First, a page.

Married celebrity sleuths Belisaire (André Dussollier) and Prudence Beresford (Catherine Frot) are taking a break from solving crimes while Belisaire does a press tour promoting his latest book. Already annoyed her husband left her out of his memoirs, Prudence is further infuriated when a party guest mistakes her for a maid. Bored with the tedium of growing old the Beresfords re-open their detective agency. Their first case involves a young man searching for his girlfriend, a wealthy and glamorous Russian heiress who vanished under mysterious circumstances. Prudence and Belisaire follow a trail that leads to the Phoenix Clinic, a so-called rejuvenation centre for ageing rich folks. Something sinister is afoot as it seems someone is willing to kill to keep the secret of eternal youth.
Following the success of Mon petit doigt m'a dit... (2005) writer-director Pascal Thomas adapted a series of comic murder mysteries based on stories by Agatha Christie with Catherine Frot and André Dussollier portraying French reinterpretations of Christie's Tuppence and Tommy Beresford. In the interest of fair disclosure one must admit to having not seen the previous two films, including Le Crime est notre affaire (2008), which have been compared favourably with The Thin Man (1934) and proven especially popular in France. Yet the fact remains, Associés contre le crime (Partners in Crime), very very loosely adapted from the short story 'The Case of the Missing Lady', is easily the strangest Agatha Christie movie ever made. Surreal cartoon-like comedy and a plot twist that is outright science fiction put this in an oddball category of its own.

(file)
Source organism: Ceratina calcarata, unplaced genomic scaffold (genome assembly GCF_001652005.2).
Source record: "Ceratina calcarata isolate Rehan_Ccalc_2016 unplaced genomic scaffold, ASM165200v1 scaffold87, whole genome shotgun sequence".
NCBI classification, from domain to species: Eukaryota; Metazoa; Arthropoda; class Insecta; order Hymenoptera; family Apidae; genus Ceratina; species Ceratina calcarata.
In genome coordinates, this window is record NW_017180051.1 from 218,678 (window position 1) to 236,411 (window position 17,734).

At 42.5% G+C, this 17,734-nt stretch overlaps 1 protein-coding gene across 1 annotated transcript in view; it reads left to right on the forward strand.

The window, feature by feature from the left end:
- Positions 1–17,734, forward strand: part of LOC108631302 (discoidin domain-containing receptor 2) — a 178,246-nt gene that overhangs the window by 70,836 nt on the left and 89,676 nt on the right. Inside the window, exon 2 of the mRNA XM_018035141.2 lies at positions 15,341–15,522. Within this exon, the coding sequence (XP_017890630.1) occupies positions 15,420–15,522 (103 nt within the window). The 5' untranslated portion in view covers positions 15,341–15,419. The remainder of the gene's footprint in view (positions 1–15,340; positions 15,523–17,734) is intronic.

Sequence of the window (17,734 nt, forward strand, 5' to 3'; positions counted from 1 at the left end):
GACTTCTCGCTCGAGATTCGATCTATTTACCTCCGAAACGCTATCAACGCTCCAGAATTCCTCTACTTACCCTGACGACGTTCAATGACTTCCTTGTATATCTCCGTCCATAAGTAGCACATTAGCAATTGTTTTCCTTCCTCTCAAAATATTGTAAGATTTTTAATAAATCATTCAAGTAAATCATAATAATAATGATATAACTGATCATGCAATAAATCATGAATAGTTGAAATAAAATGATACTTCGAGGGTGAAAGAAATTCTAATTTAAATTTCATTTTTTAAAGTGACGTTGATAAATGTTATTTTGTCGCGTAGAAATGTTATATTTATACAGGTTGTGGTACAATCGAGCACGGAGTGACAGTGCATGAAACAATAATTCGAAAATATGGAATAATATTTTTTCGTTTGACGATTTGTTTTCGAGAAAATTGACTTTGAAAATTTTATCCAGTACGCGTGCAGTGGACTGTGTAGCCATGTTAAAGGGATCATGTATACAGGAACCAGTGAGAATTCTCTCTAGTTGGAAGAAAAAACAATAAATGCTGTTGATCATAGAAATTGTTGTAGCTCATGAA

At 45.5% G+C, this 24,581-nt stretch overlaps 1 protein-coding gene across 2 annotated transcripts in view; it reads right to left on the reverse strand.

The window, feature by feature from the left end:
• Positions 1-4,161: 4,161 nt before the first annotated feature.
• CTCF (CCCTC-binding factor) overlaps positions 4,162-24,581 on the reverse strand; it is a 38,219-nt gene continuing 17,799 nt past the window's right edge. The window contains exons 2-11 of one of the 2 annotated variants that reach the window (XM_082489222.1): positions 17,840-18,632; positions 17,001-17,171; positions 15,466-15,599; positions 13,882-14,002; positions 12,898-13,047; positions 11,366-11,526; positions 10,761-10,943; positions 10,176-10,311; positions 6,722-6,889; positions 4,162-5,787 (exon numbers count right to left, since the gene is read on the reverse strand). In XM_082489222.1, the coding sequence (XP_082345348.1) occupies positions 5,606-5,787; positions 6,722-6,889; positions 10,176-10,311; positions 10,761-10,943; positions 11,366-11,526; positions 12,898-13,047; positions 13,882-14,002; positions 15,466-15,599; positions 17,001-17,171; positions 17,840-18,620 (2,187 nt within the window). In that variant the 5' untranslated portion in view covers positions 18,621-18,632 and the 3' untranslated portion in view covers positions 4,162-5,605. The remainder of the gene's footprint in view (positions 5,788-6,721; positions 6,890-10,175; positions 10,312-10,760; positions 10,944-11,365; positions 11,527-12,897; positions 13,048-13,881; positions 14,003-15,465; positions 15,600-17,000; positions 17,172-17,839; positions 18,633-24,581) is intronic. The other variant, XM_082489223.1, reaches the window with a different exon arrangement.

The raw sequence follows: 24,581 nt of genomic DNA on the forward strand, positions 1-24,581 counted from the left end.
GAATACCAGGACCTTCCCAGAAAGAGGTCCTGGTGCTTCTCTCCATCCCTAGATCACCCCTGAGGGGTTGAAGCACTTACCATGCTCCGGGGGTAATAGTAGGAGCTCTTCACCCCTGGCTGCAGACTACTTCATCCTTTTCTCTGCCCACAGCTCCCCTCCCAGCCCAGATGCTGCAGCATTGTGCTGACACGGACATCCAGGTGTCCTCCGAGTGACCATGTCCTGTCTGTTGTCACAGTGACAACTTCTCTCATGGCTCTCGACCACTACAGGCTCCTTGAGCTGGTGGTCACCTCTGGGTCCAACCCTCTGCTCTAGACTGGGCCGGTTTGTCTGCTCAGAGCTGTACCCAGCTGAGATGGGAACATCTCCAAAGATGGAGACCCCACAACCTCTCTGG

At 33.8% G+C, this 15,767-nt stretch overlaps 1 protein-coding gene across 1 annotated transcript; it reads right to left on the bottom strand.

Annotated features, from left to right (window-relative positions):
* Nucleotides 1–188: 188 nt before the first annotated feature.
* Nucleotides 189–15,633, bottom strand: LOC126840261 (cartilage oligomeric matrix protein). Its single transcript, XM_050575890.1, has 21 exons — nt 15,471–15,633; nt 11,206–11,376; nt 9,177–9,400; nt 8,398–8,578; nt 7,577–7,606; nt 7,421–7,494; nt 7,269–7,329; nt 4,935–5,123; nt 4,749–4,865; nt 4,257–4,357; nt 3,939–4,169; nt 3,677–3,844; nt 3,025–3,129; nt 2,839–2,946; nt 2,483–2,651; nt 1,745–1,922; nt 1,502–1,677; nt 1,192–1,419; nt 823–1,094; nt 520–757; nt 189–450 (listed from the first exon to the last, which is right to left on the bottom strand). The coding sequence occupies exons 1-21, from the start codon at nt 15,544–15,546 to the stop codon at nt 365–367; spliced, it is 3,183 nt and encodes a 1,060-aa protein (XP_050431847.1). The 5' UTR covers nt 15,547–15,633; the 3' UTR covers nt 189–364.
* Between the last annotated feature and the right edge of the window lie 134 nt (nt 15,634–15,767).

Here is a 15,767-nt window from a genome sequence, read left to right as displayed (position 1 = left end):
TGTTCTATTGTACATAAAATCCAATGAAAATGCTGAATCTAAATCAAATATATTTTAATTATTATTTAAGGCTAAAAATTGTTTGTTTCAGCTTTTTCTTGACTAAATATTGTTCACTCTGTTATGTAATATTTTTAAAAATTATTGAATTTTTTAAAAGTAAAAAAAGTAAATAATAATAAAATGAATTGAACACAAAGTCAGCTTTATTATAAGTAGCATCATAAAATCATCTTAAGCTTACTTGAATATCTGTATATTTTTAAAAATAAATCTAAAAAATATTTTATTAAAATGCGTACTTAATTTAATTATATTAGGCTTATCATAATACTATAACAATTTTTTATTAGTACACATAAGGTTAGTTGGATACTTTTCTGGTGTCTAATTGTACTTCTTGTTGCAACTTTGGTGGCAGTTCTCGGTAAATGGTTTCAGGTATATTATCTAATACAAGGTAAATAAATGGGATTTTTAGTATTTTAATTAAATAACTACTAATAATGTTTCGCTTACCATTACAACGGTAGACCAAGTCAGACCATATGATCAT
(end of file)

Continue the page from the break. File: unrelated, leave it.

Which is fine, in some respects. Some of the comedy is genuinely funny, as when Prudence calls on Belisaire to give her a vigorous spanking to kick-start her photographic memory. Yet other aspects prove oddly off-putting. Chiefly that while the film thinks it is commenting on the hardship of growing old it more often comes across as a misanthropic whinge on what a drag young people and children can be for carefree, elderly and crucially rich people. The murder mystery portion of the film does not kick in till about the halfway mark. Before that Thomas dwells on a sub-plot that has Prudence aghast that her daughter has abandoned her husband and two sons, though not in the way one might expect. We never learn why Marie-Christine (Sarah Biasini) ran away nor does Prudence give any indication that she cares. She repeatedly reacts to her daughter and grandkids with indifference or passive-aggressive hostility, which is either a cultural thing or just plain bizarre characterization. Some may think it brave or even admirable that a movie would celebrate a mature heroine so unabashedly headstrong, unsentimental and self-involved, yet for all Catherine Frot's charm and skill as a performer Prudence still comes across a trifle cold, flightly and selfish. She does not even seem particularly moved by the murders of several innocent victims throughout the story.
Once Prudence and Belisaire start investigating the Phoenix Clinic the film grows rather more engaging although their inept attempt at working undercover calls to question their effectiveness as detectives. Lin Dan Pham, onetime star of Indochine, (1993) is very good as the terrified doctor who alerts them to all the strange goings on and there is a memorably surreal moment when Belisaire discovers one evil henchman is some sort of inflatable robot. It is a funny gag but again a plot point that goes unexplained. Indeed the film is so casual about its own mystery that the villains are dealt with off-screen before the last twenty minutes veer off into an extended gag that is mind-bogglingly absurd with a rather nasty punchline. God knows what Dame Agatha would have made of it, but it's novel to say the least.